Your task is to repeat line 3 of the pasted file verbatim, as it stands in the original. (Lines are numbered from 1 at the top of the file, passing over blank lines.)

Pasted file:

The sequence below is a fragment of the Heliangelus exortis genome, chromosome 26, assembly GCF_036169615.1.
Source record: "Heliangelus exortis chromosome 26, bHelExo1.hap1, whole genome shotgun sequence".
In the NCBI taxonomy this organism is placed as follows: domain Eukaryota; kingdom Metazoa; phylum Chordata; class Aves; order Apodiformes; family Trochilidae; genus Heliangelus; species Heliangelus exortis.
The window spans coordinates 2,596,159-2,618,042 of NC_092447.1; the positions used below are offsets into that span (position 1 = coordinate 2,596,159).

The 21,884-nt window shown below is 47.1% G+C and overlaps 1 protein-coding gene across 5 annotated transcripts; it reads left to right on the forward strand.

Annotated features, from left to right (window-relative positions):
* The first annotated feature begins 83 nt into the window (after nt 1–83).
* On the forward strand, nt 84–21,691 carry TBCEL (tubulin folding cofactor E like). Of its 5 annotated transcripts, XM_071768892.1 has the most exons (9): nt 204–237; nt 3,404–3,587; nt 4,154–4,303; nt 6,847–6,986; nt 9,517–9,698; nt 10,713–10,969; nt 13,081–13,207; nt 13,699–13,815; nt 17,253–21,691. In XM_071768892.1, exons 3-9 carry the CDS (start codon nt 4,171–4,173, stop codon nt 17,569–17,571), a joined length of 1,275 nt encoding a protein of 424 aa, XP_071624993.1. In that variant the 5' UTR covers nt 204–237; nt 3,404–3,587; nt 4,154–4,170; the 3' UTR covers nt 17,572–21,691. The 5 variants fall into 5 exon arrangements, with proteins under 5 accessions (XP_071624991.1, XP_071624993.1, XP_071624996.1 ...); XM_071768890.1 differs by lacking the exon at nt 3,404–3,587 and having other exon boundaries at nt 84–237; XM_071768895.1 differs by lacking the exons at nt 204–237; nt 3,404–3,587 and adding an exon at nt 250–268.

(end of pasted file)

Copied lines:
In the NCBI taxonomy this organism is placed as follows: domain Eukaryota; kingdom Metazoa; phylum Chordata; class Aves; order Apodiformes; family Trochilidae; genus Heliangelus; species Heliangelus exortis.